Editor's note: Fareed Zakaria is an author and foreign affairs analyst who hosts "Fareed Zakaria: GPS" on CNN on Sundays at 1 and 5 p.m. ET.
After his interview with Moammar Gadhafi, Fareed Zakaria says US should react to Libya's actions, not its words
NEW YORK (CNN) -- Lisa Gibson, who lost her brother in the 1988 Lockerbie bombing, sat down the other day with the man many blame for the notorious attack: Libyan leader Moammar Gadhafi.
"I welcomed him to America," Gibson told CNN.
The 39-year-old lawyer from Colorado Springs, Colorado, said she and another relative of a Lockerbie victim went to see the controversial figure in New York on Wednesday, the same day he delivered a rambling speech to the U.N. General Assembly.
Gadhafi mentioned this encounter during an interview for CNN's "Fareed Zakaria: GPS" show. The Libyan leader is reviled by many relatives of the victims of Pan Am Flight 103, which blew up in a terrorist attack over Lockerbie, Scotland, in December 1988.
In New York this week, demonstrators, including Libyan expatriates and relatives of victims, gathered near the United Nations to protest Gadhafi's appearance ahead of his speech.
Gadhafi stirred up anger recently when he permitted a large welcome for Abdelbeset Ali Mohmed al Megrahi, the Libyan convicted of the Pan Am bombing.
CNN spoke to Fareed Zakaria about Gadhafi's U.N. speech and his meeting with the relatives of the Lockerbie victims.
CNN: What did you think of Moammar Gadhafi's long and rambling speech at the United Nations?
Fareed Zakaria: Since this was his first visit to the United Nations, it appeared that he was releasing all the grievances and thoughts he'd had for the past 40 years. It was his opportunity to air his views at long last.
CNN: But it didn't seem to make much sense, did it?
Zakaria: Well, the world has changed a lot since he came to power. He came into power as a revolutionary leader in the style of Che Guevara, committed to a pan-Arab ideal that was anti-Western. That ideology has not served the Libyans as well as they had hoped.
There seems to be a shift occurring. I think this gets back to the basic decision Libya has made that it wants to try to get closer to the West. This is probably a decision being made by the next generation of Libyans.
Gadhafi has two sons -- both Western-educated, fluent in English, quite modern -- who perhaps want to see Libya integrated more into the global community, getting more foreign investment, and as a result are trying to chart a path back for a country that got into a self-imposed exile and cut itself off from the modern world for four decades.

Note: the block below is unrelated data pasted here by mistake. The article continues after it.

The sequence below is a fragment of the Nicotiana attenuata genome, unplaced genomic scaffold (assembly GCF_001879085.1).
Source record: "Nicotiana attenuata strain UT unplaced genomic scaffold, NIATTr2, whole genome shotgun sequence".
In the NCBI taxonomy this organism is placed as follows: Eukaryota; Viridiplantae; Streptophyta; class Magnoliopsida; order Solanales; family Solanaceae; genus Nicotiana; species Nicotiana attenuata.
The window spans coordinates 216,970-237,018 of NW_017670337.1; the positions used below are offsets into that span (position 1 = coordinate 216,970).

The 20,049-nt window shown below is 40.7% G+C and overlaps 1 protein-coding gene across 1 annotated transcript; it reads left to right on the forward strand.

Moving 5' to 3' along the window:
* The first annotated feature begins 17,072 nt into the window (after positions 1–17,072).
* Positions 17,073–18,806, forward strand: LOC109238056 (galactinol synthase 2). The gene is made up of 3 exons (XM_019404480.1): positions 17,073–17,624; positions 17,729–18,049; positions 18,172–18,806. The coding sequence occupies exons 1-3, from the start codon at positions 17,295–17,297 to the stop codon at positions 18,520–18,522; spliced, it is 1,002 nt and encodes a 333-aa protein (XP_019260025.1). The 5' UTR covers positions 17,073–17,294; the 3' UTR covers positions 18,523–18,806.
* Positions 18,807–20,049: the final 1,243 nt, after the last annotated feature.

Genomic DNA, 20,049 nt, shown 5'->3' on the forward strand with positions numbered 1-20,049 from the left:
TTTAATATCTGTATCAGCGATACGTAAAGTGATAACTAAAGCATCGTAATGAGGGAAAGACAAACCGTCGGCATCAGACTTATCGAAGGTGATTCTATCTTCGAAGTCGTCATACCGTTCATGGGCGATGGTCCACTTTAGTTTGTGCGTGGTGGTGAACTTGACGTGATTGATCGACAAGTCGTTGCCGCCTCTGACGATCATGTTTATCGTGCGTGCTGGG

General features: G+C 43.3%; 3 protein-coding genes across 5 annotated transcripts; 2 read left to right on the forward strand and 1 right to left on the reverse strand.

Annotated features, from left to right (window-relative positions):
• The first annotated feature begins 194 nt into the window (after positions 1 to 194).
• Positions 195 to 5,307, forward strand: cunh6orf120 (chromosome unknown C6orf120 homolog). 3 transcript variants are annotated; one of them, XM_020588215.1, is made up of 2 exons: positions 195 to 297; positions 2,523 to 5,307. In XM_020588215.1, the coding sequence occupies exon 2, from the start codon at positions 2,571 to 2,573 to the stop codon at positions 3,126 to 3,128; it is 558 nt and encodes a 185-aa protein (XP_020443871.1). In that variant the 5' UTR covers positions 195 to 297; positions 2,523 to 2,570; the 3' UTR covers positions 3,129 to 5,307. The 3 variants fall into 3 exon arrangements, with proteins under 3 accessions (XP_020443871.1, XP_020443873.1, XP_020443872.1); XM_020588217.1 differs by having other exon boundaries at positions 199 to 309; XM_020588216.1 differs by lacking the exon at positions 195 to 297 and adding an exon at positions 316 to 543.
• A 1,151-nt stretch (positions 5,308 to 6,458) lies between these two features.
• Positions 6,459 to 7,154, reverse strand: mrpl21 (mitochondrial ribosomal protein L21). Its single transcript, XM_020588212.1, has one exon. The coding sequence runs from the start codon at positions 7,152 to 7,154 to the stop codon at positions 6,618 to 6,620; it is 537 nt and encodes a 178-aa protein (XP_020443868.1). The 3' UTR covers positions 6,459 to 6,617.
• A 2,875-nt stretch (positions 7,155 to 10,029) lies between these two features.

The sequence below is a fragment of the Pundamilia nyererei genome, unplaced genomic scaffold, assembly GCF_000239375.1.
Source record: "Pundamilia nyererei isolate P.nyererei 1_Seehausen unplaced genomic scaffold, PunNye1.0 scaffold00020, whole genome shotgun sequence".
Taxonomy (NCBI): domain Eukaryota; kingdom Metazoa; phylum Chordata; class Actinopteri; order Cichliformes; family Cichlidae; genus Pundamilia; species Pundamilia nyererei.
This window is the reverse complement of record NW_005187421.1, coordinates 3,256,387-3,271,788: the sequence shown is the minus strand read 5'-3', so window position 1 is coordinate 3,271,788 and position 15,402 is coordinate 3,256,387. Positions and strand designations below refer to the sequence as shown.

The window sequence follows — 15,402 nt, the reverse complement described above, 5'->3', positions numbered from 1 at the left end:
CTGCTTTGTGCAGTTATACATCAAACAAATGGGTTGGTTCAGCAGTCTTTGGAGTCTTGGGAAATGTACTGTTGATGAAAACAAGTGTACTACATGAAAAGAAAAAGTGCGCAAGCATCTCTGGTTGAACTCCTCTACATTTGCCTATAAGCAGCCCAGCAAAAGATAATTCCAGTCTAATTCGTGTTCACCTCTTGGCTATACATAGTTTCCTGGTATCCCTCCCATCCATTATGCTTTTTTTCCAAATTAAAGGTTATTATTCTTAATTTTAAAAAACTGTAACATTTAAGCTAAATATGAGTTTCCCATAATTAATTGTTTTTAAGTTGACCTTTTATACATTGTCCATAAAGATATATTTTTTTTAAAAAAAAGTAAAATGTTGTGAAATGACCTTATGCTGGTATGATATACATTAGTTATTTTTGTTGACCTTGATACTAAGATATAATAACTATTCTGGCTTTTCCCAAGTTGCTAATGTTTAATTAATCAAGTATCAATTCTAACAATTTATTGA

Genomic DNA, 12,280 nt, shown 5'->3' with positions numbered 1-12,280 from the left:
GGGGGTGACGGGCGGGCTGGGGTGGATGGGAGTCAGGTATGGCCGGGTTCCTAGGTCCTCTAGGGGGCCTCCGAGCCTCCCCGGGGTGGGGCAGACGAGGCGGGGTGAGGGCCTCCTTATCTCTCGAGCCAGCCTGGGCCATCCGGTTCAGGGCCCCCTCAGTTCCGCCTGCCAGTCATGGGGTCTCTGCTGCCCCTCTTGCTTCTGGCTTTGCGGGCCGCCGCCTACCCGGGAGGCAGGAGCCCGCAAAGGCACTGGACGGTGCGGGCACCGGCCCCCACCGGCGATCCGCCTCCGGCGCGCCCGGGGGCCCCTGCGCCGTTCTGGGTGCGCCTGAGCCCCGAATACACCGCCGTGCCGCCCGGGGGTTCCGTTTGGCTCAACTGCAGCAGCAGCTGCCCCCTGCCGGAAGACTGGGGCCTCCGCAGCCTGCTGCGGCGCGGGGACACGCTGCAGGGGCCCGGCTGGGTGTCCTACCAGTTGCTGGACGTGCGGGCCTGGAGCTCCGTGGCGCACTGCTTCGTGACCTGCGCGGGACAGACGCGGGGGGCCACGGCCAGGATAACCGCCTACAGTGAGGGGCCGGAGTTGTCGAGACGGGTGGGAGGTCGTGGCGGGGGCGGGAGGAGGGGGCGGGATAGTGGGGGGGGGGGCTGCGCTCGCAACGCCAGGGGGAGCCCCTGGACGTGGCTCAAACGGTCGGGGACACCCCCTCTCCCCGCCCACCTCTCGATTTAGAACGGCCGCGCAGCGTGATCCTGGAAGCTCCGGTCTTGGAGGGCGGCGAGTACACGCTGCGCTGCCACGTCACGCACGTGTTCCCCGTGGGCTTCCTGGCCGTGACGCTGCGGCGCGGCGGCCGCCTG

This is different from the revolutionary Gadhafi of the 1970s.
CNN: If he hopes to move closer to the West, why did he greet al Megrahi as a hero on his release from prison?
Zakaria: I think it was a miscalculation on the part of the Libyans. But I think there are nuances to the decision. First, I don't think they realized how the release and welcome would be perceived in the West. Second, as I mentioned earlier, there are tensions between the new generation, who want to strengthen ties with the West, and the older generation's anti-West sentiment.
A few decades ago, giving al Megrahi a huge welcome is what you would do to show your anti-West credentials. Times have changed, however, and when it became apparent it was playing very badly, the government dialed back its response.
Gadhafi said it was not an official reception in any way, and his son Saif wrote an op-ed in The New York Times that there was no "hero's welcome" for Abdelbeset Ali Mohmed al Megrahi when he returned to Libya. Watch Gadhafi on his meeting with relatives of Lockerbie bombing »
CNN: So how should the United States handle its relations with Libya?
Zakaria: It should depend on Libyan actions. If they act in a responsible manner and participate in the global community in a helpful way, yes, they should be rewarded. Stopping their WMD program in 2005 was a very big decision. If they hadn't done that, they would be another trouble-making regime like North Korea and Iran.
I commend President Bush for his administration's response to Libya after they halted their program. It was the right thing to do.
CNN: But what about the victims of the Lockerbie bombing?
Zakaria: Emotionally, I am sure it is a very difficult thing for the families, and I don't want to discount that.
Libya has paid $1.5 billion for U.S. victims of Libyan-linked terrorism in the 1980s. For many Americans, the payments are an indication of guilt. However, when I asked Moammar Gadhafi that question while he was in New York, he didn't accept the claim that Libya was responsible for the attack: "There is something that should be clear here, that Libya did not accept the criminal responsibility, Libya accepted the civil responsibility towards what made for the actions of one of its own citizens."
I think his hopes were that the payments would enable him to move on to better relations with the West.
In our interview, he also mentioned he had met with the families of the victims of the Lockerbie bombing. He said the bombing was "a tragedy. It is a catastrophe."
He said he expressed his condolences for their loss, and he said they expressed condolences for the loss of his daughter in an attack in 1986. He also spoke out against all actions of terrorism: "No one will support an action like that, will not be touched and moved by such a tragedy."
CNN: Do you buy all that?
Zakaria: Not entirely. You are dealing with an old man who has been in power for many years. He may be sincere or he may not. He may be calling the shots or his sons may be. I think we have to let Libyan actions be the barometer of their intent. I hope you will watch the interview with Moammar Gadhafi this weekend on GPS and send me your thoughts on whether he is sincere or not.